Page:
Fresh out of high school I had many goals. Like most goals mine posed some challenges, with a lack of money being centre stage.
How to fund tertiary studies, eat, live and pay for it all?
I had ventured to a foreign land which enabled me to earn higher wages, but once off the plane, cold hard reality set in. I had what amounted to about 2 weeks living costs and no plan B. I felt like Greece!
Long story short I took a job looking after people, most old, some disabled and some both old and disabled. People who for whatever reason could no longer look after themselves. They needed care, and staying in their own homes was a much better solution than the alternatives.
The Job Description
The job required me to be on call 24 hours a day, and I got a weekend off once a month. I administered suppositories, cleaned soiled clothing, washed people, cleaned bed sores, cooked meals, sat patiently for hours listening to some, while others had lost their speech (its called dysphasia) so it was my turn to talk to them. I would wake through the night every few hours to turn others in their sleep (bed sores are painful and ugly).
It would have sounded like bonded slavery to most 18-year-old kids, certainly most of my former high school friends would rather have contracted syphilis than cook, feed, and clean an old woman who couldn’t remember your name each day, and who regularly soiled her clothes.
Me… I was grateful. I’d managed to eliminate my essential living costs as food and shelter were provided. I had insufficient time off to fritter my earnings away at pubs and I could peacefully study at nights and often during part of the day (older people sleep a lot). I saved about 90% of my earnings after paying university fees and built myself a small capital base in under 1 year.
In addition to the financial benefits, I learned a lot of things in that job, compassion, humility, dealing with anger, despair, loneliness, pain, death and loss. I don’t think I could have had a better education fresh out of my schooling cubicle.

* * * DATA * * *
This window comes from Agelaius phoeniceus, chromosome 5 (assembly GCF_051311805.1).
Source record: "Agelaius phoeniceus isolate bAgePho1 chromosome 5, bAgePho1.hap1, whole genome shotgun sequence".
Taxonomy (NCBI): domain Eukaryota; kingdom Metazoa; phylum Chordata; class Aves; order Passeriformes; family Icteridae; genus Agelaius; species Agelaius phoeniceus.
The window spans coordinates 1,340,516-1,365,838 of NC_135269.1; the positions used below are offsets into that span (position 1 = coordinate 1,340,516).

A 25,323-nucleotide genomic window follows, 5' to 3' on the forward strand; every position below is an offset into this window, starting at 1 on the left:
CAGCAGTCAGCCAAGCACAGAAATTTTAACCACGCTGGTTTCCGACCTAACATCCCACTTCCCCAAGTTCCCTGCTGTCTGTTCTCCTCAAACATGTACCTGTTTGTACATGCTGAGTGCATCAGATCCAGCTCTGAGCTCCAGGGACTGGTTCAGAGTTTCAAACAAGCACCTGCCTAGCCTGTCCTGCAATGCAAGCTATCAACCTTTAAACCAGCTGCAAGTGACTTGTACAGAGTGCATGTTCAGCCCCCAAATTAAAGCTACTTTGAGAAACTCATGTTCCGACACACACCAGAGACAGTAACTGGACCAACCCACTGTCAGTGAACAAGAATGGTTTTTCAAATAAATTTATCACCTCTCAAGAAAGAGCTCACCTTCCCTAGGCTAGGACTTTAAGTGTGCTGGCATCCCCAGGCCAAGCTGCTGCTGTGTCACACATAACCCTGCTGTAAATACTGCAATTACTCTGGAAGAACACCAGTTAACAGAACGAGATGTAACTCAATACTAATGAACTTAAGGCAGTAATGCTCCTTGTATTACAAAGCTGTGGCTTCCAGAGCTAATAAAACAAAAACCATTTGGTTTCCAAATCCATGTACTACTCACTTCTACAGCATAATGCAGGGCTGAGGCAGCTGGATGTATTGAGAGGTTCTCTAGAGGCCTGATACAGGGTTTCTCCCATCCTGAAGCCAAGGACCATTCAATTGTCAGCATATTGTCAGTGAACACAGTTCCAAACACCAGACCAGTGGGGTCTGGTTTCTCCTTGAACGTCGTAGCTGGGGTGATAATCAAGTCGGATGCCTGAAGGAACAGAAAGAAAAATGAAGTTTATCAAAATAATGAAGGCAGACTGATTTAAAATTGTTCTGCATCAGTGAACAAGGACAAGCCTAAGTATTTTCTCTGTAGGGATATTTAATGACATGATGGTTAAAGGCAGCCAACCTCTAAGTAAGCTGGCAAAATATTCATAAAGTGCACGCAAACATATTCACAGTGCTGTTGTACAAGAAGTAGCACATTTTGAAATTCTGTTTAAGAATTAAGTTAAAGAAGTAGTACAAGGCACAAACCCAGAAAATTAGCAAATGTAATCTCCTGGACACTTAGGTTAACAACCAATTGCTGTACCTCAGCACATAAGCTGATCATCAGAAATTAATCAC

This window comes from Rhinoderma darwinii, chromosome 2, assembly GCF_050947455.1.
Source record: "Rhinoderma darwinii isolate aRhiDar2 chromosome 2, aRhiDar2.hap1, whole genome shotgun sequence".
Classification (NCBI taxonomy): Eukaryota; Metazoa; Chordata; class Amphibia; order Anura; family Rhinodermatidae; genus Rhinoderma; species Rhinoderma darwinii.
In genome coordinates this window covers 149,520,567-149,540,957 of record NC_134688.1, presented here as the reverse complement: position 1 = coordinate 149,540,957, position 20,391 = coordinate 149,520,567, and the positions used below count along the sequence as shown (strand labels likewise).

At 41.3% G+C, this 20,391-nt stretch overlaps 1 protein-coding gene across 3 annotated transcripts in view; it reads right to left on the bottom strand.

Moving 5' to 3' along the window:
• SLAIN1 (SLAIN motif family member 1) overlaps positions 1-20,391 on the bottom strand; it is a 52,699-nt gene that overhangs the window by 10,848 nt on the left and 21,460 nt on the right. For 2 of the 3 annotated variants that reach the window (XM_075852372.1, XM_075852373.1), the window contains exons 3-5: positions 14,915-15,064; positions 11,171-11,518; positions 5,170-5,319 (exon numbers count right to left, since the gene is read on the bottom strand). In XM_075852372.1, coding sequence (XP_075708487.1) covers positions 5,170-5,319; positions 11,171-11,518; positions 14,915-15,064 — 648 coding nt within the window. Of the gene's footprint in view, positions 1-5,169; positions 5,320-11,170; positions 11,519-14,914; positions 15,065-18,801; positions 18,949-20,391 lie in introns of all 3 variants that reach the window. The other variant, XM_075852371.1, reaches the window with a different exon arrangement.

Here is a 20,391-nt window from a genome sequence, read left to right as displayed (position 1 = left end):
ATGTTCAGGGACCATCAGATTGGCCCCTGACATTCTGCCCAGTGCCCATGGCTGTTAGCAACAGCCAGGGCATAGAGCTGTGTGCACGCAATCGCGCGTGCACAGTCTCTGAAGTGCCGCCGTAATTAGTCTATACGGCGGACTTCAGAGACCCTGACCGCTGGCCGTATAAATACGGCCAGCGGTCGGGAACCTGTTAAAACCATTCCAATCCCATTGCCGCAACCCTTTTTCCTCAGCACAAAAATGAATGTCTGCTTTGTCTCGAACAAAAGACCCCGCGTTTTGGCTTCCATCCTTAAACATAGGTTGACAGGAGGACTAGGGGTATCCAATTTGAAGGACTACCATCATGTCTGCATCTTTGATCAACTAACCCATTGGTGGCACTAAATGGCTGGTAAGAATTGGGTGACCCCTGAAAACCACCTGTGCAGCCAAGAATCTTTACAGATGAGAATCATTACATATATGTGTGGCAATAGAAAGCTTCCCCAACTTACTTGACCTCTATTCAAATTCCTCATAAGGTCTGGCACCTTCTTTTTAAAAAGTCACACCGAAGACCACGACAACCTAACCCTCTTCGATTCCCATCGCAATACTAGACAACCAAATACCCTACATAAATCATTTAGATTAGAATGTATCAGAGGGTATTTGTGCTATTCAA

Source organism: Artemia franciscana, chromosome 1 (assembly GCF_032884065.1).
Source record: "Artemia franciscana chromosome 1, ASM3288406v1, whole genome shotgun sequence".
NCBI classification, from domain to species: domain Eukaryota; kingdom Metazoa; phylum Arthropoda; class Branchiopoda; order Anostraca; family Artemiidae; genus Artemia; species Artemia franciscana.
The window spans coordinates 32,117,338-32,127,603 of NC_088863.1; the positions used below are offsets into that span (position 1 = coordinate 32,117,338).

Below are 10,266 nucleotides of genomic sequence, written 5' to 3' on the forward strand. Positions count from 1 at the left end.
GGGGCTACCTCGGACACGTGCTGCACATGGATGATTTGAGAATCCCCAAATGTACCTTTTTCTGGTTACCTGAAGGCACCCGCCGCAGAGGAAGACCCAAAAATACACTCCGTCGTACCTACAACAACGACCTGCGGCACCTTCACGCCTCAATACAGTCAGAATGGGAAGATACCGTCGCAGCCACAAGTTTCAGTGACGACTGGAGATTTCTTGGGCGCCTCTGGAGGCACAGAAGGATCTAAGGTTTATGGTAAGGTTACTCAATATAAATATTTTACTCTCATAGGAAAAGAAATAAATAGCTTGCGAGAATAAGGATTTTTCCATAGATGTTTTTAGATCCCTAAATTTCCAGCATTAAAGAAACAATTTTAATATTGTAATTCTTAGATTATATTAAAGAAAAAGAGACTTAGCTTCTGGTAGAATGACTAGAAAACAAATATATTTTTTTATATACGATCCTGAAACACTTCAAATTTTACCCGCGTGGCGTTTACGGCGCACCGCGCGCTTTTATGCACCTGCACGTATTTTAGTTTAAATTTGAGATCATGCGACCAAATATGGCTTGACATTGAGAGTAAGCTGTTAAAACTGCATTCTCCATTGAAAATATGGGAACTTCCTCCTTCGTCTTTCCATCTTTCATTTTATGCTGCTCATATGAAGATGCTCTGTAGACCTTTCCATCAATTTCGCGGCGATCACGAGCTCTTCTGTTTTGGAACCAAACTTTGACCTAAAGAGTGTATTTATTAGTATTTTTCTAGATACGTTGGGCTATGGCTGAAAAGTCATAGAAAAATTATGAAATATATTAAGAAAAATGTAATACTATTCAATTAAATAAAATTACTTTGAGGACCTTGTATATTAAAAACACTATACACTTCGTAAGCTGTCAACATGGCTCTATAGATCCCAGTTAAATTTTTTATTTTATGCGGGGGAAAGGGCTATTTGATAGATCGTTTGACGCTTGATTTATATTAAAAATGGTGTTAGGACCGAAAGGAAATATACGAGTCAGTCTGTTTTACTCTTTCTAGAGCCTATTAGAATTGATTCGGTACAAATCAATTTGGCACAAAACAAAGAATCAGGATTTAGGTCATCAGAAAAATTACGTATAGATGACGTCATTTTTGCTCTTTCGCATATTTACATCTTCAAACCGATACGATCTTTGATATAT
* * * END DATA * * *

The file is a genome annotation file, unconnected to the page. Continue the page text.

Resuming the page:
Oh Jeez Chris, what does this have to do with capitalism already?
What We Can Learn From This
In October 2007 the first American baby boomer received her social security check. There are 80 Million right behind her. Britain, Europe, Australia, Japan, they’ve all got tens of millions retiring right now. The effects of this massive demographic wave are beginning to be felt and the implications are many.
Aged care is one sector that will undoubtedly benefit from this shift. There are many ways to position yourself from this trickle that will turn into a flood. Rest homes, incontinence pads, healthcare providers, lawn bowls, funeral parlors, coffins. I’m sure you can think of a few yourself.
If we look back at history we are often surprised by the wonderful technologies that have eventuated out of a crisis.
Later this week I’ll highlight some areas that I’ve been looking at which are relevant to this discussion. In the meantime I’d be interested to know readers thoughts on how to profit from this demographic reality.
“Anyone who stops learning is old, whether at twenty or eighty. Anyone who keeps learning stays young. The greatest thing in life is to keep your mind young” – Henry Ford